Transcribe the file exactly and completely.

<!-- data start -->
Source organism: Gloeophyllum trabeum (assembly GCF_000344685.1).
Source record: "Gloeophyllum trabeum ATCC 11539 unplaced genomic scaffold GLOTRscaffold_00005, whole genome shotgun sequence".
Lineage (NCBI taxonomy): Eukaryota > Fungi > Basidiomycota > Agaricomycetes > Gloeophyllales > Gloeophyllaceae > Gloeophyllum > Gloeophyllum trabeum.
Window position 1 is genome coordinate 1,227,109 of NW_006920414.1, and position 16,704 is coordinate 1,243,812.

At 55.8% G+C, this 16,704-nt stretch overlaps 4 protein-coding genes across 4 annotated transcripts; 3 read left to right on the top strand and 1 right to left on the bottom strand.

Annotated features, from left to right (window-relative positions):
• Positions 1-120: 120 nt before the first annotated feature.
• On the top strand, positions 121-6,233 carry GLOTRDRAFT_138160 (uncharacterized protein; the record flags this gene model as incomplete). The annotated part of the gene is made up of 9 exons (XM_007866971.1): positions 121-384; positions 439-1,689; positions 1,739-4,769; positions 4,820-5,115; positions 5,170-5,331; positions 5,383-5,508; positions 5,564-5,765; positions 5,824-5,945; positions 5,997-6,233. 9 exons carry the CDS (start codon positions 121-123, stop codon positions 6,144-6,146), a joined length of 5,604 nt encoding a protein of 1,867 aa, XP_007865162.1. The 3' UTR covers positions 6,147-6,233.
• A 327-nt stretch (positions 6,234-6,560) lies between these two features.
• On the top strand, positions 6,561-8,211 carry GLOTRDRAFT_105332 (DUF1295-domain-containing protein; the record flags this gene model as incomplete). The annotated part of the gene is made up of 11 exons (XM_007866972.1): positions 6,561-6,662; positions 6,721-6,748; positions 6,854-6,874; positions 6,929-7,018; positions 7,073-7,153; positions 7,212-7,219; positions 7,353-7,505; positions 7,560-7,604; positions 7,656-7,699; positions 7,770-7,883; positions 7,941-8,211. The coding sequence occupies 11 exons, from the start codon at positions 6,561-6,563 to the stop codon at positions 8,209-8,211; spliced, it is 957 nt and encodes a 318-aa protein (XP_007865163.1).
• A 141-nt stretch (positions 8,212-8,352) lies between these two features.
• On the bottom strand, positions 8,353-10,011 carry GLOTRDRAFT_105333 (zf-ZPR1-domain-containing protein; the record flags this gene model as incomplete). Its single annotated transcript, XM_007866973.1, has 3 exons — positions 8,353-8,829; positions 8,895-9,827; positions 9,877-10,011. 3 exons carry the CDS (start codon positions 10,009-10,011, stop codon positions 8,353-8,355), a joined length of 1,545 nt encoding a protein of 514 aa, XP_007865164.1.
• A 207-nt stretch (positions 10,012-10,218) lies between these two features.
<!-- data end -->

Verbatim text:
Source organism: Gloeophyllum trabeum (assembly GCF_000344685.1).
Source record: "Gloeophyllum trabeum ATCC 11539 unplaced genomic scaffold GLOTRscaffold_00005, whole genome shotgun sequence".
Lineage (NCBI taxonomy): Eukaryota > Fungi > Basidiomycota > Agaricomycetes > Gloeophyllales > Gloeophyllaceae > Gloeophyllum > Gloeophyllum trabeum.
Window position 1 is genome coordinate 1,227,109 of NW_006920414.1, and position 16,704 is coordinate 1,243,812.

At 55.8% G+C, this 16,704-nt stretch overlaps 4 protein-coding genes across 4 annotated transcripts; 3 read left to right on the top strand and 1 right to left on the bottom strand.

Annotated features, from left to right (window-relative positions):
• Positions 1-120: 120 nt before the first annotated feature.
• On the top strand, positions 121-6,233 carry GLOTRDRAFT_138160 (uncharacterized protein; the record flags this gene model as incomplete). The annotated part of the gene is made up of 9 exons (XM_007866971.1): positions 121-384; positions 439-1,689; positions 1,739-4,769; positions 4,820-5,115; positions 5,170-5,331; positions 5,383-5,508; positions 5,564-5,765; positions 5,824-5,945; positions 5,997-6,233. 9 exons carry the CDS (start codon positions 121-123, stop codon positions 6,144-6,146), a joined length of 5,604 nt encoding a protein of 1,867 aa, XP_007865162.1. The 3' UTR covers positions 6,147-6,233.
• A 327-nt stretch (positions 6,234-6,560) lies between these two features.
• On the top strand, positions 6,561-8,211 carry GLOTRDRAFT_105332 (DUF1295-domain-containing protein; the record flags this gene model as incomplete). The annotated part of the gene is made up of 11 exons (XM_007866972.1): positions 6,561-6,662; positions 6,721-6,748; positions 6,854-6,874; positions 6,929-7,018; positions 7,073-7,153; positions 7,212-7,219; positions 7,353-7,505; positions 7,560-7,604; positions 7,656-7,699; positions 7,770-7,883; positions 7,941-8,211. The coding sequence occupies 11 exons, from the start codon at positions 6,561-6,563 to the stop codon at positions 8,209-8,211; spliced, it is 957 nt and encodes a 318-aa protein (XP_007865163.1).
• A 141-nt stretch (positions 8,212-8,352) lies between these two features.
• On the bottom strand, positions 8,353-10,011 carry GLOTRDRAFT_105333 (zf-ZPR1-domain-containing protein; the record flags this gene model as incomplete). Its single annotated transcript, XM_007866973.1, has 3 exons — positions 8,353-8,829; positions 8,895-9,827; positions 9,877-10,011. 3 exons carry the CDS (start codon positions 10,009-10,011, stop codon positions 8,353-8,355), a joined length of 1,545 nt encoding a protein of 514 aa, XP_007865164.1.
• A 207-nt stretch (positions 10,012-10,218) lies between these two features.